Also, of particular interest to mesh manufacturers, special features and various aperture shapes can be incorporated in a single mesh without any cost penalty. Varying bar sizes and open area ratios can be incorporated to control flow rates across the mesh, and something that appeals to design engineers across industry is that the photo etching process allows for far greater open areas than is possible using alternative processing technologies due to its ability to produce tiny and intricate wire sizes.
When compared with meshes that are woven, the single-part meshes and grids that are produced via photo etching are characterised by their consistent cross-sectional thickness and accuracy of aperture shapes and sizes. Also, as they are manufactured from a single piece of metal, they are slimmer, have greater integrity, are robust when being handled, and the exhibit better electrical properties with no risk of poor contact at the weave intersect.
Finally, as chemical etching uses fluid to remove metal, it does not produce straight or orthogonal walls and edge profiles. Instead, the photo etching process produces a rounding effect which, coupled the ability to tightly control the etched profiles, can allow for the creation of special features and functionality in meshes that alternative processes cannot achieve.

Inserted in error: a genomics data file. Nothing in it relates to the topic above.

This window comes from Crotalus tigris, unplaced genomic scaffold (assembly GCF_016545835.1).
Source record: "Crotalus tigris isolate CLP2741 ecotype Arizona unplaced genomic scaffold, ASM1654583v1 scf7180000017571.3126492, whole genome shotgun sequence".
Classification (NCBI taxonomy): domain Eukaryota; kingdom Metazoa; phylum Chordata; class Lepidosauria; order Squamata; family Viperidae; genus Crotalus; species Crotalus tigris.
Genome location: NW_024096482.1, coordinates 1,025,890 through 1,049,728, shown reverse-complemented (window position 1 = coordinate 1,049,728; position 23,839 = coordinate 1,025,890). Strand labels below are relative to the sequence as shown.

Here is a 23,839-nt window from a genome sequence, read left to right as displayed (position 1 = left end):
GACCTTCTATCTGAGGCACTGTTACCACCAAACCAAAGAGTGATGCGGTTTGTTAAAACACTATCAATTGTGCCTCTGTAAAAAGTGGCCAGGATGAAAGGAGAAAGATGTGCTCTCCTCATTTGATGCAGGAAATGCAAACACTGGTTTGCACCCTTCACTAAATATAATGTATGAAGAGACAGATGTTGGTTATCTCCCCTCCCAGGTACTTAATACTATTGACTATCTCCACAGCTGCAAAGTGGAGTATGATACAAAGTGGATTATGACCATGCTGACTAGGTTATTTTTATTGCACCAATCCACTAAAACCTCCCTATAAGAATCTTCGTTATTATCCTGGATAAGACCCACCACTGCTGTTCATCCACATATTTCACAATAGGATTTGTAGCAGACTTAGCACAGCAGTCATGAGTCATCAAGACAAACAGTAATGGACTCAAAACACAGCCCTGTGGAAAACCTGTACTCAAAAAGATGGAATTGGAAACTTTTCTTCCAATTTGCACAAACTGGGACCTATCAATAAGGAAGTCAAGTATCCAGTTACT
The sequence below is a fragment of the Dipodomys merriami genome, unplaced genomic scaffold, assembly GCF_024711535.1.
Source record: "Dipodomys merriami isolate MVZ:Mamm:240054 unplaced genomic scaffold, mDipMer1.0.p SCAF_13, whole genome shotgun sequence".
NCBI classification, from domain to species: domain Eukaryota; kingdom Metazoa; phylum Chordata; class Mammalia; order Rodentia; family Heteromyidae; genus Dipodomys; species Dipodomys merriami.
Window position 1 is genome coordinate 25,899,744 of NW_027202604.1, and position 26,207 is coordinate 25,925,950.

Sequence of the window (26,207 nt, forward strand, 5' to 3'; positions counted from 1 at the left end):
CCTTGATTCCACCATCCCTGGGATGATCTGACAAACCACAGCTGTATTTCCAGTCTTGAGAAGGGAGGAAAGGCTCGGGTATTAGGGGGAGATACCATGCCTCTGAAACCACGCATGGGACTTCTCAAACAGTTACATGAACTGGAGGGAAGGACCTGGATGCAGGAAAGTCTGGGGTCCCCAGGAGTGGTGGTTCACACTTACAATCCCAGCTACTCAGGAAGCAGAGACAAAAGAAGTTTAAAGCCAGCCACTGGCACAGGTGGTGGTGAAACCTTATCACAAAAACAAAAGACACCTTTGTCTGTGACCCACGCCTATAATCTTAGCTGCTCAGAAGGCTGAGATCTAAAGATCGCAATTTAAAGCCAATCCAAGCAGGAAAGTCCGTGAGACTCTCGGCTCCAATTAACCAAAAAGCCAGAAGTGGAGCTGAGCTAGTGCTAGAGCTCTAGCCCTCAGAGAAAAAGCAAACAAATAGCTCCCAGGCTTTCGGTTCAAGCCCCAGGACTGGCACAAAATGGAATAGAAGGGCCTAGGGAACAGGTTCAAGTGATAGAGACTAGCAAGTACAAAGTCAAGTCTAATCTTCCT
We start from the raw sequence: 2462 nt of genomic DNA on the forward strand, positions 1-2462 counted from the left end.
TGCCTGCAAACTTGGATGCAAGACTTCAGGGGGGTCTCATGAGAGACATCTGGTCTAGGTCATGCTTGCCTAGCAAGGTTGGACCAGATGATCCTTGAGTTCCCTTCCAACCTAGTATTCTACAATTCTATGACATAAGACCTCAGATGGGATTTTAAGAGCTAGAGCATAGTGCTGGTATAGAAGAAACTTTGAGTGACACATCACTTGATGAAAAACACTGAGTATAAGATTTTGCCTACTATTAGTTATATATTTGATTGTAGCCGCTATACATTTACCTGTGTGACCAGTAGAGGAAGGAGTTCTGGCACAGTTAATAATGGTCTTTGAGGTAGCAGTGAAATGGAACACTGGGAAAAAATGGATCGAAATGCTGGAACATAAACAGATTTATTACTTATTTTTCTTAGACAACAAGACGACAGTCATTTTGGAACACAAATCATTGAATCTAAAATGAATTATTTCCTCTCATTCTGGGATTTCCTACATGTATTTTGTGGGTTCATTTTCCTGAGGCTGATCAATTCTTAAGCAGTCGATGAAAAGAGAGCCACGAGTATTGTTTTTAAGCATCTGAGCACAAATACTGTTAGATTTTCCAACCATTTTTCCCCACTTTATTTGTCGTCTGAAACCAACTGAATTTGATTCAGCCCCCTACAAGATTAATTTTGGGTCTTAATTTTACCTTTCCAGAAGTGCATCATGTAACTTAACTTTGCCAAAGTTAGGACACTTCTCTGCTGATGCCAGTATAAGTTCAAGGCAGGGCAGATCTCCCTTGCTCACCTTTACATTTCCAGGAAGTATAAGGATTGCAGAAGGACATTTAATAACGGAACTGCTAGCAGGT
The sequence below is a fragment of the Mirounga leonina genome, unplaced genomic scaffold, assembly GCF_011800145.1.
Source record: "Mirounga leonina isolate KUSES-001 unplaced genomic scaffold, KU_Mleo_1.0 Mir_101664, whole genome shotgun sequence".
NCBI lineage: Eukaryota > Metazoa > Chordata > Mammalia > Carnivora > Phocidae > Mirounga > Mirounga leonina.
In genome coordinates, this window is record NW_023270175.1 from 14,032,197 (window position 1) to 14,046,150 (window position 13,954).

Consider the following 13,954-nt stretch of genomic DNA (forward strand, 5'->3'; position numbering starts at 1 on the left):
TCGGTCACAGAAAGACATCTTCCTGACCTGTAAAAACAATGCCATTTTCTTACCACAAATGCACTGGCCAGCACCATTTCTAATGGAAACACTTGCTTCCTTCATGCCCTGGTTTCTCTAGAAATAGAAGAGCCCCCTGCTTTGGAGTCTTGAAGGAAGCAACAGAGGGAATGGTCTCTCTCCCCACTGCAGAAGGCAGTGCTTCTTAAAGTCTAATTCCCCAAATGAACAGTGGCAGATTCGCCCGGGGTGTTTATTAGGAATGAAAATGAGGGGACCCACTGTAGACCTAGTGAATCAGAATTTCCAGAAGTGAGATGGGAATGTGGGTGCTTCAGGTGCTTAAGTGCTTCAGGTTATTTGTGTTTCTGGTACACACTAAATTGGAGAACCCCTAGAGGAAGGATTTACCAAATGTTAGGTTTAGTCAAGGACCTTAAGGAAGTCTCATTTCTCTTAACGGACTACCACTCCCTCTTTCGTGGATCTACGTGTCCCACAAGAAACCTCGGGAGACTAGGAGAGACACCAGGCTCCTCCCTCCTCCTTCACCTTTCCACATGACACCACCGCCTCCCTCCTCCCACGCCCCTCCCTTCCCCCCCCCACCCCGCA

Case study 1. Shower head
A European shower manufacturer required a shower head where the edge profiles of the holes produced were critical to the functionality of the shower head. For this a ‘rougher’ etch was required for its application rather than a completely smooth etch, which allowed it to achieve a high quality spray for which it had a global reputation.
A simple flip action switched to one of four different sprays: rain, storm, cloud, and burst. The small spray plate was designed with 900 0.148 mm precision apertures with a tolerance of +/- 0.02mm. It was required that water passed through these apertures smoothly, and it was soon determined that the geometry and shape of each aperture was critical to the spray pattern achieved.
Alternative technologies, and indeed conventional photo etching, struggled to produce a high enough spray quality. Precision Micro developed a process that produced consistent apertures that generated incredibly fine even spray patterns with little to no directional bias.
The showerhead is now being mass manufactured using the same photo etching technology that was used during product development to produce the initially required prototypes.
Case study 2. Blood filtration
In the medical arena, a blood filtration product for a medical OEM had been frustrated in its attempts to produce a micro filter using alternate technologies and service providers. The company had made the filter using a hugely expensive, time-consuming and, due to the production of burrs on the underside of the component, inefficient and ineffective laser process. What was required was to pierce a 78 mm diameter, 50 micron thick stainless steel disc with over 130,000 apertures, each being 100 microns in diameter on a staggered pitch of 200 microns with a maximum allowable tolerance of +/- 10 microns against a standard tolerance for photo etching of +/- 25 microns.